Almost a THIRD of university students say they are skipping lectures to save money

Almost a THIRD of university students say they are skipping lectures to save money and more than HALF say they are experiencing ‘financial difficulties’ as the cost of living spirals

  • Almost three-in-10 admitted skipping non-mandatory lectures to save money
  •  A similar rate (27 per cent) said they were travelling to campus less frequently
  • Overall half of all students said they were experiencing ‘financial difficulties’
  •  Almost two-thirds (62 per cent) said they had cut back on shopping for food

University students are bunking off lectures to avoid the cost of going onto campus as the cost of living soars in the UK, new figures reveal today.

Almost three-in-10 (29 per cent) admitted they were skipping non-mandatory lectures and tutorials to save money, according to the Office for National Statistics (ONS).

A similar rate (27 per cent) said they were travelling to their campus less frequently and a fifth were attending lectures remotely where they could.

Overall half of all students said they were experiencing ‘financial difficulties’, including 15 per cent who had ‘major’ problems. Just over half (51 per cent) said their income had declined in the past year.

More than nine-in-10 reported being worried at the cost of living going up, with 93 per cent saying the cost of food had risen and six-in-10 experiencing rent rises.

More than nine-in-10 reported being worried at the cost of living going up, with 93 per cent saying the cost of food had risen and six-in-10 experiencing rent rises.

Almost two-thirds (62 per cent) said they had cut back on shopping for food and essentials and more than half were using their savings.

Almost two-thirds (62 per cent) said they had cut back on shopping for food and essentials and more than half were using their savings.

More than nine-in-10 reported being worried at the cost of living going up, with 93 per cent saying the cost of food had risen and six-in-10 experiencing rent rises.

Almost two-thirds (62 per cent) said they had cut back on shopping for food and essentials and more than half were using their savings.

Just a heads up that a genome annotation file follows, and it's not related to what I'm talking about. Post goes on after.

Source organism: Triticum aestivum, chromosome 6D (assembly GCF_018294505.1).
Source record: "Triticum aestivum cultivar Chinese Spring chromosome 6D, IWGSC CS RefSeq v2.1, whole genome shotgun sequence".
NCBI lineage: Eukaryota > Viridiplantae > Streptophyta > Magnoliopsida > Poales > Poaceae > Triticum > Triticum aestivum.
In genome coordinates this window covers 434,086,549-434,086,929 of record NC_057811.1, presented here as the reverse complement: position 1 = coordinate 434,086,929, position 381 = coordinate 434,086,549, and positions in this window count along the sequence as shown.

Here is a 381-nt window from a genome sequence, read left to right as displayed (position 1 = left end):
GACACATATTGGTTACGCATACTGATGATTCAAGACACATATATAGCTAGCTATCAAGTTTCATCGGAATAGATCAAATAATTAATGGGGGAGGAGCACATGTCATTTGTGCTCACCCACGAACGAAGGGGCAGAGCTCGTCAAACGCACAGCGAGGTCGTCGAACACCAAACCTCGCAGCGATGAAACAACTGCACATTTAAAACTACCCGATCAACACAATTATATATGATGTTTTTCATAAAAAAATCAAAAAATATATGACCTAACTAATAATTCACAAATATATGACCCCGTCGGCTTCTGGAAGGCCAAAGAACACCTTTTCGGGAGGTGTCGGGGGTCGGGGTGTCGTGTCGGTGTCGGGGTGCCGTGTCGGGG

However, the majority of students (73 per cent) had not applied for any financial assistance from their university. Just 16 per cent had applied for bursaries, 7 per cent for their university hardship fund and 5 per cent for other support payments. 

It comes after Rishi Sunak warned soaring inflation, strikes and spiralling NHS waiting lists will cause a ‘challenging’ winter, with the UK forecast to suffer a deeper recession than allies.

The Prime Minister braced his Cabinet on Tuesday for misery in the coming months as they discussed how to alleviate the crises.

With nurses voting to strike, Health Secretary Steve Barclay warned the NHS backlog had already been ‘significantly exacerbated’ by the pandemic.

And food prices and energy bills have soared as inflation hit a 41-year-high of 11.1 per cent, with global fuel prices being forced up by Vladimir Putin’s war in Ukraine.

The British economy will then contract more than any of the world’s seven most advanced nations in the G7, according to the Organisation for Economic Co-operation and Development (OECD).

Downing Street said the potential for power blackouts was not discussed but insisted ministers are ‘preparing for all eventualities’.

The RMT rail union is to stage a series of 48-hour strikes in December and January in the long-running dispute over jobs, pay and conditions.

More than 40,000 union members across Network Rail and 14 train operating companies will strike on December 13, 14, 16 and 17 and on January 3, 4, 6 and 7.

The head of the FDA union representing senior civil servants warned that action is needed ‘to avoid a crisis’, as civil servants are preparing to join rail workers and nurses in taking action over issues including pay.

Dave Penman tweeted that he had had a ‘constructive meeting’ with new minister for the Cabinet Office Jeremy Quinn, in which ‘pay dominated the discussion, including why the civil service is treated the worst in the public sector and action needed to avoid a crisis.’

The OECD’s latest forecasts suggest the UK economy will shrink by 0.4 per cent in 2023 and grow by just 0.2 per cent in 2024.

Germany is the only other G7 country set to see a contraction in gross domestic product – the measure of national income known as GDP – next year, with a 0.3 per cent drop.

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